Recent new initiatives of the Punjab government to bring real greenery to the state need to be widely welcomed. This state really needs environment protection, particularly as what was falsely called green revolution in farming caused such immense ( and entirely avoidable)ecological ruin. The new measures announced show much promise of increasing the overall green cover, and if adequate precaution is exercised, then these can contribute a lot.

Under the first such initiative, the forests department will be creating 101 new bagichis ( nurseries) named after Guru Nanak Dev in urban areas. This is a very noble work. What I would like to emphasize here is that this should become the hub for protecting diversity of indigenous trees. It has been seen in the past that often there is a preference for exotic trees and this is matched by a desire for more decorative plants generally among people. However for environment protection indigenous trees are best suited and broad leaf, dense species more conducive to many birds and life-forms getting shelter and food, providing better soil and water conservation as well as shade, can be very useful. On the other hand exotic species like eucalyptus may deplete water instead of conserving it, and are also not good for green undergrowth and for bio-diversity. These new nurseries should promote indigenous species biodiversity as well as promote organic urban gardening. The ecological , health and safe food benefits of urban gardens and kitchen gardens should be widely spread. Greening and gardening should be spread not just in elite areas but in and around the areas where the urban poor live. Public parks must  go organic and schoolchildren should be taken more often to such bigger organic gardens, while at the same time smaller organic gardens can emerge in and around schools also. In the new nurseries and elsewhere, trainings of city maalis ( gardeners) should be organized on indigenous biodiversity and organic gardening, composting etc. Another important aspect for urban greenery is to stop spraying chemicals on fruit trees. As brought out in the case of recent parrot and other bird deaths in Faridkot, this can be very harmful.

The second initiative relates to the creation of 128 pavittar van (sacred forests) in the name of Guru Tegh Bahadur on the panchayat and forest lands, again a very noble idea. Here again indigenous  biodiversity should be emphasized while monoculture of exotic or commercial varieties should be completely avoided. The attempt should be as far as possible to try to mimic a natural forest for healthy growth, after understanding this properly in the context of local conditions. Further there can be initiatives to involve the rural landless in this and to make available sustainable livelihoods to them in this work. One model is to pay them wages for this work while the plants are coming up, but when plants have grown into trees then the landless families can get rights over the minor forest/tree produce from in and around this land including fodder, while a smaller land in and around can be given to them for a little farming and animal husbandry as well.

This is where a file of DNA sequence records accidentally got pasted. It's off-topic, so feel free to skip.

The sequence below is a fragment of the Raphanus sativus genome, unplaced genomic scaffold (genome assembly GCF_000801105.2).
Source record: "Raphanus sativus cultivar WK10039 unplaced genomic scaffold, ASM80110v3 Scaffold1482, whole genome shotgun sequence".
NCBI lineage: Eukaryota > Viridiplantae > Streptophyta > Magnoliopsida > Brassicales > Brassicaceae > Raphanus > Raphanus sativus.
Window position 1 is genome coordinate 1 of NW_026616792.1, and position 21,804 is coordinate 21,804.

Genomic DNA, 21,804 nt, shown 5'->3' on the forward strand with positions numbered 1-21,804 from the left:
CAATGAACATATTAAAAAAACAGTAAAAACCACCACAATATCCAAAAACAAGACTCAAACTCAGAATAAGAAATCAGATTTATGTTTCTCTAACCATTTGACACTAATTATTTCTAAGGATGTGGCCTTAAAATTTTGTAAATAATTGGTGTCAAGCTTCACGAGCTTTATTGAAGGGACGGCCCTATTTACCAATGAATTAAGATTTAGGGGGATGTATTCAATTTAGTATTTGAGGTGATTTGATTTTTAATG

The third initiative which has been announced is to create 12 forest and nature awareness parks during this financial year. As such a park cannot be created in a year, there should be clearer longer-term commitment for budgetary support. Awareness of nature and environment is really needed in a state which has virtually invited a host of serious environmental and related health problems by wrong policy decisions in recent decades. One hopes such nature parks do not get overwhelmed by more tourism and entertainment-oriented aspects and serve a much more useful role which is really needed.

Punjab Chief Secretary Vini Mahajan recently announced massive  tree plantation. She has asked the forest department for free distribution of 25 lakh free plants to people. Again one hopes that indigenous biodiversity will be emphasized. Another senior official has stated that ‘tall’ trees are being emphasized the most in highway planting. If this means exotic trees like the eucalyptus then this is a mistaken choice. Dense broad leaf species with more soil and water conservation and shade and shelter for birds and bees will certainly be a better choice. Monocultures of tall exotic trees are more prone to falling in stormy winds and will create more road traffic stoppages and risks.

Another initiative is to take up green regeneration in more soil erosion prone areas like those in the foothills. Here again it is important to emphasize the potential of linking this with sustainable livelihoods of rural landless households. In the pre-election days the state government is also under some pressure to take up schemes for the landless and the likelihood of this happening is higher now, but such schemes to be successful involve longer-term commitment and this must be clearly stated and recognized officially in the related documents.

Bharat Dogra is Honorary Convener, Save the Earth Campaign Now. His recent books include Planet in Peril and Man Over Machine.

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